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Jose Pimienta’s graphic novel Twin Cities (Random House Graphic, 2022) tells the story of twins that, for the first time, will attend two different schools: one in their home town of Mexicali, Mexico, and the other in a specialty school just over the US border in Calexico, California. As the two kids go through their seventh grade year, we see the differences and also the similarities of life in middle school in two different countries, with accompanying lifestyle and cultural differences, as well as the personal difficulties of coming to find oneself independently from the previously always present sibling.

Twin Cities nicely captures the two unique personalities of the teens. Fernando is not studious, so he’s happy to stay with his friends in the local school. Without his twin, though, he faces a new type of year. Since Teresa’s academic ambitions lead her to a prestigious private school in the USA, she is away for many additional hours each day with daily crossings from Mexico to California. She has an abundance of homework and finds herself swamped with her work when she is back home. Fernando, then, finds himself filling his time with not-so-great new friends, and he must make decisions about what is truly important to him.

In addition to capturing a unique set of personalities and experiences, Twin Cities also captures the unique struggles that come with being partially part of the American culture and partially part of the Mexican culture. To Fernando’s surprise one of his friends is vehemently anti-American and doesn’t want anything to do with life over the border. Also, Teresa has different rights as a Mexican citizen in school in the USA, and her twice-daily visit through customs adds another degree of stress and complexity to life.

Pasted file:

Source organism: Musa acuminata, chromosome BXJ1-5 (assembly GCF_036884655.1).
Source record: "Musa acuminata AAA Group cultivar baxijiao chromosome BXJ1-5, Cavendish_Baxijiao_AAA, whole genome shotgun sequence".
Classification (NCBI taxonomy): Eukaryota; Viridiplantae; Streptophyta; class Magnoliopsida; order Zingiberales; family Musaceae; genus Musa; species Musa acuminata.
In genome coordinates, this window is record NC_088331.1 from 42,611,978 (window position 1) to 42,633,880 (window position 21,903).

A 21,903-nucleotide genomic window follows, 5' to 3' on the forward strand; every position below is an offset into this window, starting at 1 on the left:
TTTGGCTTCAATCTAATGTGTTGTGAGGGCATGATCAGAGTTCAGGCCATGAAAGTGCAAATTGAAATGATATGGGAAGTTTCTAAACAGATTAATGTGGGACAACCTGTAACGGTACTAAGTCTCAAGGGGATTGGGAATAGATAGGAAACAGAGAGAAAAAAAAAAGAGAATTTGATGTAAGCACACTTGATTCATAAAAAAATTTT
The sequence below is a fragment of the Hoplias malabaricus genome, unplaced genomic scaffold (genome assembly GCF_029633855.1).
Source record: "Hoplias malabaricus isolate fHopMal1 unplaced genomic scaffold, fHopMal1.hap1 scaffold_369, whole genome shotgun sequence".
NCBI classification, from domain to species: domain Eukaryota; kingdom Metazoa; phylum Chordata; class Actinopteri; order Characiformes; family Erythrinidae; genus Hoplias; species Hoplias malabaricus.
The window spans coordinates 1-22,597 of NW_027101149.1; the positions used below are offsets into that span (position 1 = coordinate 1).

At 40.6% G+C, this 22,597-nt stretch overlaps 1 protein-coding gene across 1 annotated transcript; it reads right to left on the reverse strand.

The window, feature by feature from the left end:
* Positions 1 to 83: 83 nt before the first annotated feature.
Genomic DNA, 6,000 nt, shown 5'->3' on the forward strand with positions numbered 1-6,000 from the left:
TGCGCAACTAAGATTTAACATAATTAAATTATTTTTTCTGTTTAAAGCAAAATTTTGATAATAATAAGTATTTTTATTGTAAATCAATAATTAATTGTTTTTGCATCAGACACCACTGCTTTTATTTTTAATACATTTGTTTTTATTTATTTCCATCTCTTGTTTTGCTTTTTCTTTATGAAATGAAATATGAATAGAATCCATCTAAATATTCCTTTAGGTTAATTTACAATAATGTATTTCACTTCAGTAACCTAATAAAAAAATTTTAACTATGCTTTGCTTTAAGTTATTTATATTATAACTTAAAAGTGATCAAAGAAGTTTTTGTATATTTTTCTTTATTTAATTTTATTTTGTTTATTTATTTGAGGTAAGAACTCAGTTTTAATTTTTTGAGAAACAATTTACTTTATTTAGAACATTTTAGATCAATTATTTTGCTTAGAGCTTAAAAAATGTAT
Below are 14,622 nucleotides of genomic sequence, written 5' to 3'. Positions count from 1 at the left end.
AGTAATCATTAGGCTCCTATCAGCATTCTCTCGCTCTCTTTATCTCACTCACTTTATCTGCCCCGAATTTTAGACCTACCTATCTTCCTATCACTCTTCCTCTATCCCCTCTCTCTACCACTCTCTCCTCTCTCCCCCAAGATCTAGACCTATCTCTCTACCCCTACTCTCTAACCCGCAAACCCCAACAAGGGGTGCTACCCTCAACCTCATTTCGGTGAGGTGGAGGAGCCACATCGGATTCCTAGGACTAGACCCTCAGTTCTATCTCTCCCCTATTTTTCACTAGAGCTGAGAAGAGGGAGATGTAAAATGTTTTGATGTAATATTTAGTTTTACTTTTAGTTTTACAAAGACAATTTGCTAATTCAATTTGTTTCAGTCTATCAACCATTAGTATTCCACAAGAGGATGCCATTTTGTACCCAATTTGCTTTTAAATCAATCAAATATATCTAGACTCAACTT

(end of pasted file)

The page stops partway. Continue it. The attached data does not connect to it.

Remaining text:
Despite the middle grade level of the story, because of some of the issues that Fernando and Teresa face, such as drug use in the Mexican school, I’d recommend Twin Cities for 12 and up. Our protagonists are straight-arrow kids that make good choices, for the most part, but the difficulties and antagonisms that they face would be best suited for middle school readers, rather than the upper elementary crowd. I like seeing how the twins individually developed and I also loved seeing the ultimate resolution as they proved that they were there for each other, just as they always had been.

Reviewed on February 7, 2023

About the author 

Rebecca Reid

Rebecca Reid is a homeschooling, stay-at-home mother seeking to make the journey of life-long learning fun by reading lots of good books. Rebecca Reads provides reviews of children's literature she has enjoyed with her children; nonfiction that enhances understanding of educational philosophies, history and more; and classical literature that Rebecca enjoys reading.

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